# Understanding Transfer Principle About Formal Power Series

The theorem I am referring to is from "The Concrete Tetrahedron" by Kauers and Paule, which states:

Theorem 2.8 (Transfer Principle) Let $$a(z) = \sum_{n=0}^{\infty} a_nz^n$$ and $$b(z) = \sum_{n=0}^{\infty} b_nz^n$$ be real or complex functions analytic in a non-empty open neighbourhood of zero. If $$a(z) = b(z)$$ for all $$z \in U$$, then $$a_n = b_n$$ for all $$n \in \mathbb{N}$$.

An example given in the book to illustrate this principle is:

"The transfer principle can be used for obtaining simple proofs of identities. For instance, to demonstrate that $$\exp(\log(1+x)) = 1 + x$$ as formal power series, it is sufficient to observe that this relation is true for the corresponding analytic functions. Proving this without the transfer principle would necessitate elaborate calculations."

My interpretation is that the Transfer Principle implies that the Taylor series of the analytic function $$\exp(\log(1+x))$$ is simply $$1 + x$$.

However, when we regard $$\exp(\log(1+x))$$ as a formal power series (generating functions), we use the definitions: $$\exp(x) = \sum_{n=0}^\infty \frac{x^n}{n!}$$ and $$\log(1+x) = \sum_{n=1}^\infty \frac{(-1)^{n+1}x^n}{n}.$$ Then, by the definition of the composition of power series, we get: $$\exp(\log(1+x)) = \sum_{n=0}^\infty \frac{\left(\sum_{n=1}^\infty \frac{(-1)^{n+1}x^n}{n}\right)^n}{n!}.$$ My confusion arises here: How can we assert that the above power series, $$\sum_{n=0}^\infty \frac{\left(\sum_{n=1}^\infty \frac{(-1)^{n+1}x^n}{n}\right)^n}{n!},$$ is equivalent to the Taylor series of $$\exp(\log(1+x))$$ and therefore equals $$1+x$$?

I am unable to see how this conclusion is derived directly from the Transfer Principle.

Update: I don't have a problem with the theorem itself. But I am not sure it implies the identity given as an example. More specifically, if we consider $$\exp(x)$$ and $$\log(1+x)$$ as short-hands to write the corresponding power series, how do we know that $$\exp(\log(1+x))$$ as a composition of two power series, has the same coefficients as $$\exp(\log(1+x))$$ when considered as a composition of two analytic functions.

• I think you are reading too much into it. The point is that since we know the identify is true (from the definition of $\log,\exp$) then the expansions of the left and right are identical. So you avoid the computation. Jan 30 at 7:36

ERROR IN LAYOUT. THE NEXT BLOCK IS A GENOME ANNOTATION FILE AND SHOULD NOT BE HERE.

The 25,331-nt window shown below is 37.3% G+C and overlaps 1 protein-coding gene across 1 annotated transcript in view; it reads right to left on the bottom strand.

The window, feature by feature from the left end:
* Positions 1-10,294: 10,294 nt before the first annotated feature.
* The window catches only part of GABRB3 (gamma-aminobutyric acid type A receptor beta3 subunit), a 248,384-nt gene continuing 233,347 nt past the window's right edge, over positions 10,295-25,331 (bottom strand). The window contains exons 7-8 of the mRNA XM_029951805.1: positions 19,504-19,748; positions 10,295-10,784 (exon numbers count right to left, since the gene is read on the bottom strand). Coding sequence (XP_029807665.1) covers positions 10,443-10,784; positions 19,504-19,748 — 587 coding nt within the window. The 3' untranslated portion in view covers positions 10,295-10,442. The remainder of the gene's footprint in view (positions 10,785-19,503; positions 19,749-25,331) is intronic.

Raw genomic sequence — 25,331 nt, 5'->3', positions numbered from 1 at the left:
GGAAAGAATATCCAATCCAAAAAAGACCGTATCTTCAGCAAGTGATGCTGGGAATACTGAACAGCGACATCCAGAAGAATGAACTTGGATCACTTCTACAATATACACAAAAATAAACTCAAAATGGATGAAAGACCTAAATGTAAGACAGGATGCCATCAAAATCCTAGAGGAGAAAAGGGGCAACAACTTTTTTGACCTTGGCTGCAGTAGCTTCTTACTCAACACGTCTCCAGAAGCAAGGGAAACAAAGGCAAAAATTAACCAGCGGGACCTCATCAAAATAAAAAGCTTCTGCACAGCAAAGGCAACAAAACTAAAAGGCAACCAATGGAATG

• I know what is the point. I just don't see the details. There is a gap between composing to power series and composing the corresponding analytic functions. I think it's been hidden and there needs to be lemma somewhere which says that if $A(B(x)) = C(x)$ as functions, then $A(B(x)) = C(x)$ as power series. Jan 30 at 7:46
• If we think of $a(z)$ and $b(z)$ as analytic functions (near $0$) rather than just formal power series, then the coefficients of the power series for $a(z)$ and $b(z)$ are determined uniquely as residues: $a_n=\mathrm{Res}(a(z)/z^{n+1};0)$. So, if there is an identity for analytic functions, then it holds for their power series as well. Also, by the way, I think the combinatorial content of your example is that there is the same number of permutations of length $n\ge 2$ with an even number of cycles and with an odd number of cycles. Jan 30 at 11:41
• Note that $\exp(\log(1+x)) = \sum_{n=0}^\infty \frac{\left(\sum_{n=1}^\infty \frac{(-1)^{n+1}x^n}{n}\right)^n}{n!}$ is not a power series. The terms need to be rearranged formally to write this as a power series. Then their Theorem 2.8 asserts that the two power series are equal. Presumably they provide a proof of Theorem 2.8, which may not be entirely trivial. Jan 30 at 12:39
• Of course, I agree with you, that it can be seen quite easily that the two types of composition yield the same power series, but being an introductory book this should at least be mentioned at some point. Jan 31 at 6:46